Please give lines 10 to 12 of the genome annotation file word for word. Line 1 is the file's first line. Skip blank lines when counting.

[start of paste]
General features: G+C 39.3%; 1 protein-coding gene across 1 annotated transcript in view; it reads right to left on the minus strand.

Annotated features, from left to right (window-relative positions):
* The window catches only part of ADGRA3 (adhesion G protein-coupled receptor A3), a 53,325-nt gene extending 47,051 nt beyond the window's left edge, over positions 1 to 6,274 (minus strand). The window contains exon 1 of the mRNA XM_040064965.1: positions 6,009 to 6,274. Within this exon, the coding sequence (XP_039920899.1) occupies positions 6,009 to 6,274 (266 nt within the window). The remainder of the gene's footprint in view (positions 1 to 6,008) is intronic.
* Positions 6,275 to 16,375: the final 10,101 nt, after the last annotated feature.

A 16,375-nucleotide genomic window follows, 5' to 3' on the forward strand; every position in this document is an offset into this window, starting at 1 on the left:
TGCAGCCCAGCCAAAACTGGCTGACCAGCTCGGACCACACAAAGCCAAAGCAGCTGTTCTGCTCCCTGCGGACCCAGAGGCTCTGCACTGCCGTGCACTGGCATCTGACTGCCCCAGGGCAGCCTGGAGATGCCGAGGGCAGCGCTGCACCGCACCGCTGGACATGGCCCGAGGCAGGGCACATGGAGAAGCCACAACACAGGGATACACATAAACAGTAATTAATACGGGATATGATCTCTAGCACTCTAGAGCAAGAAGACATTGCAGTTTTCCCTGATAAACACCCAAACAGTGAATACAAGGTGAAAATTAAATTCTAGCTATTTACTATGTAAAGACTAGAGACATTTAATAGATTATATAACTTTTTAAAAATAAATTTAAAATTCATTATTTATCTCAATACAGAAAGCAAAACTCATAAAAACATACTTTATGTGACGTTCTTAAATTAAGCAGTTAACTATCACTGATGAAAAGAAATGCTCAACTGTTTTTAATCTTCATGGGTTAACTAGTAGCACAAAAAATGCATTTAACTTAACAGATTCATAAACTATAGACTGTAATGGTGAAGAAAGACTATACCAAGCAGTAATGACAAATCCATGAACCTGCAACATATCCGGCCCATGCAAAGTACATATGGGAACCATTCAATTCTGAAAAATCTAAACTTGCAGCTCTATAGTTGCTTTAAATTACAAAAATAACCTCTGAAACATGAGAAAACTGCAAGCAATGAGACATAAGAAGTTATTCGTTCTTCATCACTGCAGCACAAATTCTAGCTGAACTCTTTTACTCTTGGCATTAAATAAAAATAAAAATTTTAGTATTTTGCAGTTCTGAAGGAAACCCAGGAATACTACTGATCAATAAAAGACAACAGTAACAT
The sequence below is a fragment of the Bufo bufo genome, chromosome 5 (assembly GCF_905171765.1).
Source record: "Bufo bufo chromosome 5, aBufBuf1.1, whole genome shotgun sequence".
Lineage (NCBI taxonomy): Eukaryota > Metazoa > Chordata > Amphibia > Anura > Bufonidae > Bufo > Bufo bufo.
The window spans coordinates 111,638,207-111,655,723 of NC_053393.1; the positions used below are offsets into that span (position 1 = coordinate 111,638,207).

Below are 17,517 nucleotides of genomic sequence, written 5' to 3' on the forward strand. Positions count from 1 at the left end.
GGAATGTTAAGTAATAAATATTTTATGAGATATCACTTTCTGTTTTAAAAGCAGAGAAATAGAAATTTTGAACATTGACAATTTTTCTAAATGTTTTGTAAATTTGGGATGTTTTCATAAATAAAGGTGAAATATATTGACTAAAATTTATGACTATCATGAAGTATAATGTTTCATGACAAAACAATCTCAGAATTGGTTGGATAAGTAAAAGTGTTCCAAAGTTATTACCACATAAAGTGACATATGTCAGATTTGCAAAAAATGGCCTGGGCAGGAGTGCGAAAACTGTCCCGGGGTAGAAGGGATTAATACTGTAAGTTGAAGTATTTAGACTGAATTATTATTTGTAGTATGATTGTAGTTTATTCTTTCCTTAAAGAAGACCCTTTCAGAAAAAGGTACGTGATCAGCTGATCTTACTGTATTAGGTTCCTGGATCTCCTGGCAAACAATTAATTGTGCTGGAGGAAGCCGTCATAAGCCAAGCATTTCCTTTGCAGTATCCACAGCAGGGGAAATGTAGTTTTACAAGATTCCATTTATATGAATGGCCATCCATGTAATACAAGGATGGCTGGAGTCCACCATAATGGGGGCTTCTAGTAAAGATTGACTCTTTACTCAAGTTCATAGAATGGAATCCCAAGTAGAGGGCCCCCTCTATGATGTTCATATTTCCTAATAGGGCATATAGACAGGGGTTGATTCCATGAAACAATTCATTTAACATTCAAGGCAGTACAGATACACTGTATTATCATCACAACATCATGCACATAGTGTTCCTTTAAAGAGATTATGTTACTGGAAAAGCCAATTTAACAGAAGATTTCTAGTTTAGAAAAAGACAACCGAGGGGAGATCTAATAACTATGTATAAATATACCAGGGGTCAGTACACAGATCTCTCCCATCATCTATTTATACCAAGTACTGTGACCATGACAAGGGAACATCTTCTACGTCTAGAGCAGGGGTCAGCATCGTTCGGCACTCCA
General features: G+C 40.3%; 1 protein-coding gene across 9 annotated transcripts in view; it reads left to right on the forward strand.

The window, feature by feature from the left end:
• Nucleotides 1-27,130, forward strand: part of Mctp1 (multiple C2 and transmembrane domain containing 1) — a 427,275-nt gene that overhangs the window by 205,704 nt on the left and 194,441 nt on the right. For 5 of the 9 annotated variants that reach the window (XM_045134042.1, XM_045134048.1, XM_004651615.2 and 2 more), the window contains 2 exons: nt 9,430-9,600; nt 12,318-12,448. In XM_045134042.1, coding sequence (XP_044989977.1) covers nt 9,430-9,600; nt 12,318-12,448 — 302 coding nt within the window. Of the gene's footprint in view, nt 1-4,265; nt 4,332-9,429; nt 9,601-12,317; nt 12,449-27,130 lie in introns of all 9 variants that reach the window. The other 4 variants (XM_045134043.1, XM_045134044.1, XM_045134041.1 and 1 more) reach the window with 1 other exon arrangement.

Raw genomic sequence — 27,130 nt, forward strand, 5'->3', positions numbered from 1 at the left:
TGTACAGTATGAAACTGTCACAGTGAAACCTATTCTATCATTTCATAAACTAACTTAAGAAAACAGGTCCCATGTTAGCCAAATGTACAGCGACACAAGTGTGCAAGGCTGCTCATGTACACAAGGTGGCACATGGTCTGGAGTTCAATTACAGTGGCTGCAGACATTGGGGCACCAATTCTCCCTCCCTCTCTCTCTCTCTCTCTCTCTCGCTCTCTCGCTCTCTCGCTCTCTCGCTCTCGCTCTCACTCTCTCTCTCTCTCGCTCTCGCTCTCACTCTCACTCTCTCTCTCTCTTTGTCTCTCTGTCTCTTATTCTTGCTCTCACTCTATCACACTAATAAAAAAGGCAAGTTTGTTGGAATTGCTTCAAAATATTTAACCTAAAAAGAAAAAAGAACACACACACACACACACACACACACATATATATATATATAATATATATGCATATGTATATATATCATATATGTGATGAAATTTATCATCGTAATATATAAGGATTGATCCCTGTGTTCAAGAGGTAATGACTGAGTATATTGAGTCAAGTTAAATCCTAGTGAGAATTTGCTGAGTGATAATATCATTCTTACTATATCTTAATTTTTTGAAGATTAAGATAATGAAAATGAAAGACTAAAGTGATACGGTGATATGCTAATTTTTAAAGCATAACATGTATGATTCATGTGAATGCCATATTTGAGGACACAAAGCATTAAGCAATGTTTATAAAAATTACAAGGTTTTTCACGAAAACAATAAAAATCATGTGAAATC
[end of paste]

The window spans coordinates 111,638,207-111,655,723 of NC_053393.1; the positions used below are offsets into that span (position 1 = coordinate 111,638,207).

Below are 17,517 nucleotides of genomic sequence, written 5' to 3' on the forward strand. Positions count from 1 at the left end.
GGAATGTTAAGTAATAAATATTTTATGAGATATCACTTTCTGTTTTAAAAGCAGAGAAATAGAAATTTTGAACATTGACAATTTTTCTAAATGTTTTGTAAATTTGGGATGTTTTCATAAATAAAGGTGAAATATATTGACTAAAATTTATGACTATCATGAAGTATAATGTTTCATGACAAAACAATCTCAGAATTGGTTGGATAAGTAAAAGTGTTCCAAAGTTATTACCACATAAAGTGACATATGTCAGATTTGCAAAAAATGGCCTGGGCAGGAGTGCGAAAACTGTCCCGGGGTAGAAGGGATTAATACTGTAAGTTGAAGTATTTAGACTGAATTATTATTTGTAGTATGATTGTAGTTTATTCTTTCCTTAAAGAAGACCCTTTCAGAAAAAGGTACGTGATCAGCTGATCTTACTGTATTAGGTTCCTGGATCTCCTGGCAAACAATTAATTGTGCTGGAGGAAGCCGTCATAAGCCAAGCATTTCCTTTGCAGTATCCACAGCAGGGGAAATGTAGTTTTACAAGATTCCATTTATATGAATGGCCATCCATGTAATACAAGGATGGCTGGAGTCCACCATAATGGGGGCTTCTAGTAAAGATTGACTCTTTACTCAAGTTCATAGAATGGAATCCCAAGTAGAGGGCCCCCTCTATGATGTTCATATTTCCTAATAGGGCATATAGACAGGGGTTGATTCCATGAAACAATTCATTTAACATTCAAGGCAGTACAGATACACTGTATTATCATCACAACATCATGCACATAGTGTTCCTTTAAAGAGATTATGTTACTGGAAAAGCCAATTTAACAGAAGATTTCTAGTTTAGAAAAAGACAACCGAGGGGAGATCTAATAACTATGTATAAATATACCAGGGGTCAGTACACAGATCTCTCCCATCATCTATTTATACCAAGTACTGTGACCATGACAAGGGAACATCTTCTACGTCTAGAGCAGGGGTCAGCATCGTTCGGCACTCCA